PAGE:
Egyptian rights advocates, writers, artists demand return of child 'forced to be Muslim' to his foster Christian family
A total of 267 Egyptian human, women and children's rights defenders, artists, writers and others called on the Egyptian government to return a child named Shenouda, who was taken from his foster Coptic Christian family to an orphanage where his name was changed to Youssef and he was allegedly forced to convert to Islam.
Four years ago, a Christian couple, who could not have a child of their own, found a few-day-old baby unattended inside a church. They decided to raise him as their own and issued him a birth certificate and named him Shenouda, a statement by the Egyptian Initiative for Personal Rights (EIPR) read.
"A family member had a feud with Shenouda's foster parents and to take revenge, she reported their secret to the police. This led to the child being taken by the authorities by force and put at an orphanage where his name was changed to Youssef and he became Muslim by force under the pretext that a human is inherently born as Muslim," the statement read.
"There is no article in the law that dictates a person is Muslim inherently. These are just explanations and legal adaptations by those applying it," EIPR argued.
The signatories called on the concerned bodies to form a committee to find a solution for the child, with the help of sociologists and psychologists, and visit both the former foster home and the orphanage, where the child currently stays, to examine his psychological state and decide which situation is best for him.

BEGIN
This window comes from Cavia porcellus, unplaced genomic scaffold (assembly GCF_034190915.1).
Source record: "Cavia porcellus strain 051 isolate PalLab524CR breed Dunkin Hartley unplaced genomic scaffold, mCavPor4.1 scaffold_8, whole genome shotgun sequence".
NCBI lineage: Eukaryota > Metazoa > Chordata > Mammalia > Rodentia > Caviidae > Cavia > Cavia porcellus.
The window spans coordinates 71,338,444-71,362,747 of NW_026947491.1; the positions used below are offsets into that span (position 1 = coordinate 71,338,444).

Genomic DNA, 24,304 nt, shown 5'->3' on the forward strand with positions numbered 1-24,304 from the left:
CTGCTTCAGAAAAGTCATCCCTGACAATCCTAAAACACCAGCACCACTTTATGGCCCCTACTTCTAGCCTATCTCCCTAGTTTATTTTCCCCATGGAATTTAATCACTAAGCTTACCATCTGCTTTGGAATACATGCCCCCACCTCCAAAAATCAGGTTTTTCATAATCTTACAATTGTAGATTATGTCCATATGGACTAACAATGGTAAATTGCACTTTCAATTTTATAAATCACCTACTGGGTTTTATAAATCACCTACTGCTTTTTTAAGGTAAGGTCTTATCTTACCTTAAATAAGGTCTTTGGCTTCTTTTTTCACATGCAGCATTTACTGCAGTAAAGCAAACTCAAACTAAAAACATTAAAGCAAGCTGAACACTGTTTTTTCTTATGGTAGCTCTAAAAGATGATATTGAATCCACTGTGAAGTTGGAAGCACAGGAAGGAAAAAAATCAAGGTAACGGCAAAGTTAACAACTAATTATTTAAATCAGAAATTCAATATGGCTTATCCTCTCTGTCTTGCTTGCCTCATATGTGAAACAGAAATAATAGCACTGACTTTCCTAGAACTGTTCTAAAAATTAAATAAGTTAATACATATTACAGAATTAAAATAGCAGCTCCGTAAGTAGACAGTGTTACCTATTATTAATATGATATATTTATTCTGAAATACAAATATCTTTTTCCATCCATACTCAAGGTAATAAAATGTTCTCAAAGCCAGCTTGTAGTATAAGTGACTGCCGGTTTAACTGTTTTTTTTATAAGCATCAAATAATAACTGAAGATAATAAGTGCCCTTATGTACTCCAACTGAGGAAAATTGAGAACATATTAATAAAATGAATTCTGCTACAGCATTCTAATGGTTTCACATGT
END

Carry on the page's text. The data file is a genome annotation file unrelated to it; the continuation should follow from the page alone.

"We further call on the ministry of social solidarity and the civil affairs authority to retreat from their decision of changing the child's name and religion so that his family can foster him," the statement read.
The foster parents could not be reached for comment at the time of publishing.
Adoption is illegal in Egypt based on Islamic Sharia, but a Muslim family can foster a child while s/he keeps their name. Yet adoption is allowed in Christianity.
Christians in Egypt are forced to follow Islamic Sharia in most matters, except marriage and divorce.
Legally, in Egypt, Christians can only foster a child if s/he lives at an orphanage annexed to a church. Usually, church orphanages host children whose parents died or are too poor to support them. Otherwise, any unidentified child is considered Muslim by default.
The percentage of Christians in Muslim-majority Egypt has never been officially released. But it is believed they make up approximately 10 to 15 per cent of the 103 million population; most of them are Coptic Orthodox and are among the world's oldest Christian communities.